Katiyabaaz, Hindi Documentary film movie Review, Johnson Thomas, Rating: * * * 1/2
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#Katiyabaaz(Hindi)Rating: * * * ½ A thrilling documentary about electricity theft and the accursed response of the Discom to people’s suffering. Far More exciting than any of the cine fare this week! #SpicePR #DeeptiKakkar #FahadMustafa
Hindi film review
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Cast(Real): Loha Singh, Ritu Maheshwari, Irfan Solanki
Director: Deepti Kakkar, Fahad Mustafa
Rating: * * * ½
An investigative documentary that delves deep into the ‘power’ tussle faced by Kanpur’s residents, ‘Katiyabaaz’ takes the viewer on a see-saw journey through the by lanes, unruly power lines, political rallies and Discom office intrigues of Kanpur city- rendered powerless due to the mismanagement of power distribution.
This is a film that digs deep for answers and comes up with two sides of the struggle- the Discom attitude towards the loss of power and the local peoples fortitude in enforcing an illegal methodology for ‘empowering’ themselves in order to ensure a minimum livelihood.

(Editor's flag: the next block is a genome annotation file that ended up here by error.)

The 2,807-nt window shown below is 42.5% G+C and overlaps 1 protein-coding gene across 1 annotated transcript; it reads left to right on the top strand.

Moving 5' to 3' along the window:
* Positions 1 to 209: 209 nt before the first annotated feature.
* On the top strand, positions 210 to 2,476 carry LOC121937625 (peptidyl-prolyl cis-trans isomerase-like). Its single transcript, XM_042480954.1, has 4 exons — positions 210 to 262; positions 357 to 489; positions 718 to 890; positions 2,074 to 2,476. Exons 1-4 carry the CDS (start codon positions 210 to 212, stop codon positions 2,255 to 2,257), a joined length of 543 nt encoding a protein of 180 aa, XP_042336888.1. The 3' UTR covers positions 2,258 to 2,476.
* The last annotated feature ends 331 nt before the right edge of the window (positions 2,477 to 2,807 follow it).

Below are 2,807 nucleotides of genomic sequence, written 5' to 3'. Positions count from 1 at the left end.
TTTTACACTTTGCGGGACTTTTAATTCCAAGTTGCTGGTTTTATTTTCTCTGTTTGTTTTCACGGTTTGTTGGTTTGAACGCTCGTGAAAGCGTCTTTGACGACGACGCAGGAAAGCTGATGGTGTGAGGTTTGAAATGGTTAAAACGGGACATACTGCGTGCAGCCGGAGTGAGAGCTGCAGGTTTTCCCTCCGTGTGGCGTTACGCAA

As Loha Singh goes about connecting katiyas, the Kanpur Electricity Supply Corporation (KESCO) struggles with plans to make people pay for the electricity they use. Corruption, threats of violence and potential riots stay the enforcer’s hand quite a bit. Both sides are given ample scope to state their case, but unfortunately neither stand can hold strong under closer scrutiny. With politicians entering the frame, it becomes a struggle - more for power than a panacea for existential dilemmas. The cat-and-mouse game between the people, politicians and the Discom holds all the thrills. Elections arrive. Electricity is an issue in every politician’s speech shown in the film. Irfan Solanki, the local politician who raised his voice in favor of the people’s right for free electricity wins the election and the KESCO chief, Ritu Maheshwari, who was trying to reform the situation is sent off to a less volatile region. No winners here-except the audience who get a thrill-a-minute front seat view on some of the most disheartening developments that take place in a small city. It took over two years to film this documentary and a lot of it was snipped at the editing table- yet there’s no denying the fact that the completed vision is completely engrossing. More power to the directorial team of Deepti Kakkar and Fahad Mustafa